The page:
Creativity and Engagement
In this area of development, the aim is to think of/ use creative ways in which to support and structure student thinking. These strategies will be inclusive of visual, kinaesthetic, audio activities that will enable students to develop the necessary skills required when responding to texts, in English. Stretching pupil thinking is crucial to the evaluative/ creative skills required to achieve the higher grades. In terms of Kinaesthetic activities the focus will not be on solely tactile activities, but also focusing on emotional intelligence (feeling as kinaesthetic). What is also important is the way in which we empower students to develop thinking in an independent/ individual way, which will equip them with the critical skills that can be carried forward into university life and beyond.
Questioning and Beyond
Questioning is the most important part of learning. This session will enable students to become confident enquirers and will give them the skills to ask appropriate, challenging and independent questions
Ever wondered how to get students leaving your classroom saying ‘wow’ that was amazing! This session will help you to achieve that. We will take you through step by step how to construct a ‘wow’ lesson, principally in Humanities, but the model can easily be adapted to other curriculum areas. The process involves getting students to put themselves in the shoes of others and live the experience. Lessons involve chunking down of tasks and presentation of new information to build confidence in learning, which helps students to make rapid success.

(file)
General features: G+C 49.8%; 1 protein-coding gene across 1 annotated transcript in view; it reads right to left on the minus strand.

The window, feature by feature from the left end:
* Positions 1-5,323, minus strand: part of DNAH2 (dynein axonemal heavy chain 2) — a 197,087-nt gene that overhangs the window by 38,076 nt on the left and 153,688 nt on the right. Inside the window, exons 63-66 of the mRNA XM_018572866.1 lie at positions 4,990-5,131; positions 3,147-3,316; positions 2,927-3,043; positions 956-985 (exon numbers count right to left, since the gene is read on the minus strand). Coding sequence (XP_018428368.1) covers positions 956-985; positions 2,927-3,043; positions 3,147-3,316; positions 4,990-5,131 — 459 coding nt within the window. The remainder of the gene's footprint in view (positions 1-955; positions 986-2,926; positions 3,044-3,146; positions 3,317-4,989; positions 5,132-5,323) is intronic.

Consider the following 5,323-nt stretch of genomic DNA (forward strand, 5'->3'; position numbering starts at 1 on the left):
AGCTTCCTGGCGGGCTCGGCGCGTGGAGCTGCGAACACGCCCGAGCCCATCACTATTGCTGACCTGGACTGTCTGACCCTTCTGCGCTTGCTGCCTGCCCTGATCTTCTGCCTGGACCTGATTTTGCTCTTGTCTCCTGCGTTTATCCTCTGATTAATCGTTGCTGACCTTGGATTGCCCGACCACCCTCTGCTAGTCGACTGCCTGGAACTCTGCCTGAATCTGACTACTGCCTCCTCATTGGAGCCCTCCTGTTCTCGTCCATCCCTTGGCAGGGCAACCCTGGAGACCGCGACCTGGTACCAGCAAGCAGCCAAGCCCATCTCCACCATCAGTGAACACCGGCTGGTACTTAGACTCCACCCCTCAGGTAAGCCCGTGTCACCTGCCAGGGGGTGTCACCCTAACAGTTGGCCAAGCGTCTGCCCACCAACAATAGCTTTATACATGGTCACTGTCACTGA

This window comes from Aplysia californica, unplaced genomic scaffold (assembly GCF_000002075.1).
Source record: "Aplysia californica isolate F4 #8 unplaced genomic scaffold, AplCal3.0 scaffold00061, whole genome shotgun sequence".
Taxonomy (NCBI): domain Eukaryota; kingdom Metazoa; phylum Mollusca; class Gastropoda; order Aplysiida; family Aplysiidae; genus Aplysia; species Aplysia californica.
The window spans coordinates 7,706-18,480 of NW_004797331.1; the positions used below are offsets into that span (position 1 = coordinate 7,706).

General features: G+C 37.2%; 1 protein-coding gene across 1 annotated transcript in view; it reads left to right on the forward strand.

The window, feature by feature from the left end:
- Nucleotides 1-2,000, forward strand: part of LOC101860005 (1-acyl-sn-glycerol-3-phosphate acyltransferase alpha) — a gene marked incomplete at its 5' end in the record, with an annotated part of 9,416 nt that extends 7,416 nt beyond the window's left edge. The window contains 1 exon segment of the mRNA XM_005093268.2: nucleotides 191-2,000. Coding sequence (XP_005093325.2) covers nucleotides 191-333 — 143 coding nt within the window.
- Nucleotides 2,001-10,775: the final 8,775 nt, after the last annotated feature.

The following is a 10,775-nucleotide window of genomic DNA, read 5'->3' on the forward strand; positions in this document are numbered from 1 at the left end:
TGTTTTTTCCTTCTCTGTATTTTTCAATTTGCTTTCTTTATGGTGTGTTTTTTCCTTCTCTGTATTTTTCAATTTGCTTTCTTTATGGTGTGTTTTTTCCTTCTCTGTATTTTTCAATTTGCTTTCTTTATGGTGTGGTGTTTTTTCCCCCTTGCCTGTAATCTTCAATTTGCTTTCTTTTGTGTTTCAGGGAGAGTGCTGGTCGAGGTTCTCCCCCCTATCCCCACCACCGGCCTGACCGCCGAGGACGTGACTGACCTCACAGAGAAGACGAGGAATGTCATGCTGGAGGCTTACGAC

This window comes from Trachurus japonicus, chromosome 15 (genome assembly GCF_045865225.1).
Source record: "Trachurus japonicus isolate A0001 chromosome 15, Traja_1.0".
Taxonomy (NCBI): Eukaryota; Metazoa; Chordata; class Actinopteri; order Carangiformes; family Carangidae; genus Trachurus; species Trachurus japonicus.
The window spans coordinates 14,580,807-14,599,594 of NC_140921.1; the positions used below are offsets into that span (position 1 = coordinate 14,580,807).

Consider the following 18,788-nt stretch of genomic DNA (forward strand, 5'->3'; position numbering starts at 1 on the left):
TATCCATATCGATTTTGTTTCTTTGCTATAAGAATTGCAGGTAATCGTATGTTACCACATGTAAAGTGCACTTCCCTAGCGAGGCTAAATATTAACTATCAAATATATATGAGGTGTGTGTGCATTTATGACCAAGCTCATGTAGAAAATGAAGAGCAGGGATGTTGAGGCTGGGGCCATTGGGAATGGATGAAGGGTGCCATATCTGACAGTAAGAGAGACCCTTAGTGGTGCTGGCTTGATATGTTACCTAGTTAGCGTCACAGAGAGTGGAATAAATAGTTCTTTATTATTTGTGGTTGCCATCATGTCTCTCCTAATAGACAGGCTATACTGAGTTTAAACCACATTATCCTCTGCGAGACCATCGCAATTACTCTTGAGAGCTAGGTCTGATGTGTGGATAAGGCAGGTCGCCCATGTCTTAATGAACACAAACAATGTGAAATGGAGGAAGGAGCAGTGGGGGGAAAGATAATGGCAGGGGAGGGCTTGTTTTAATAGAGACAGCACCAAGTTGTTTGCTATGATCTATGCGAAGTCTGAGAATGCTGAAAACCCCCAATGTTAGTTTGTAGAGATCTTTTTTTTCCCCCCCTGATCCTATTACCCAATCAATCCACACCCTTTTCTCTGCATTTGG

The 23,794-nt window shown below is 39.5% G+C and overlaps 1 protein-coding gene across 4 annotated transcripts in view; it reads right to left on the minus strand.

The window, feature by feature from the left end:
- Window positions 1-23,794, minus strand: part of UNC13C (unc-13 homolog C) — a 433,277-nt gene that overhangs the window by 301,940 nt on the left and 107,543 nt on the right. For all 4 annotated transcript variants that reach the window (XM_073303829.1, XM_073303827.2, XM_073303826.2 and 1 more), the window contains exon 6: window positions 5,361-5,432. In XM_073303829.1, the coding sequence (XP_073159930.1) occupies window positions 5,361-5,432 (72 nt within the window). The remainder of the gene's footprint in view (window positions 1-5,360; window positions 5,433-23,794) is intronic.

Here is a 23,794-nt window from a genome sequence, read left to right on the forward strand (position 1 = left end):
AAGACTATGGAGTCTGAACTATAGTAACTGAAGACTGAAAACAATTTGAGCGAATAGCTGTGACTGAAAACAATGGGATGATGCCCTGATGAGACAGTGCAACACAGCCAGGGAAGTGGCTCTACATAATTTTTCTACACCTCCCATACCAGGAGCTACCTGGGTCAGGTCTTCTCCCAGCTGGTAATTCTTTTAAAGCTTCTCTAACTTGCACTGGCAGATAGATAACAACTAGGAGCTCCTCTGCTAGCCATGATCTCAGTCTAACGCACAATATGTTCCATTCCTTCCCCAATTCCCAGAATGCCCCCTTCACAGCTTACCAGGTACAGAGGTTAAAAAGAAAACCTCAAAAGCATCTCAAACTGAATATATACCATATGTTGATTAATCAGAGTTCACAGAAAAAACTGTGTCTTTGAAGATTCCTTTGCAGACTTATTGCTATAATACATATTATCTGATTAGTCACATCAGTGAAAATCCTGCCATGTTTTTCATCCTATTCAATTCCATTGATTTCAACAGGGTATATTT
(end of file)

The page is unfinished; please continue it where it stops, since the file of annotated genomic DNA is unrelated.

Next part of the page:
Active learning approaches to promote outstanding learning and progress across the curriculum. The session will share the secrets of the science department’s success in reaching the top 2% of schools nationally.
Babita Ginda has been teaching English in schools around Birmingham and London for 15 years. In that time she has been KS4 coordinator, KS5 coordinator and is now a Lead Practitioner for English/ Sixth Form.
Katherine Skipper qualified as a teacher of Geography from the University of Wales; Aberystwyth in 1996. Being a Geography teacher has allowed her to bring the ‘real world’ into students’ lives. She strongly believes that all students have something to contribute. She has taught in a variety of schools in the Midlands and held a range of roles. Her present role is as a teacher of Geography and Inclusion.
Helen Simmons has been teaching History at Bordesley Green Girls’ School for four years. Before she arrived here, she spent a year teaching functional skills at Winson Green Prison, after returning from four years of teaching overseas. Her vast teaching experience has enabled her to be flexible and adaptable, maximising resources in order to create interactive and innovative lessons. She has provided a major contribution to the introduction of A – Level History. She leads the coursework element of the A Level enabling students to achieve outstanding results.
Richard Joinson is a highly experienced Science teacher and Biology A Level specialist.
Joseph Parmar currently teaches Science at Bordesley Green Girls School and Sixth Form in Birmingham. He has been in education for the last four years and has taught key stages three, four and five. Though his specialism is in Chemistry; he studied both Geology and Geography at the University of Leicester and he feels this gave him a broad knowledge base from which to draw upon. He is a firm believer that Science is (and should remain) a practical subject, and uses experiments, demonstrations and scientific investigations to create a classroom atmosphere that is stimulating and encouraging to students.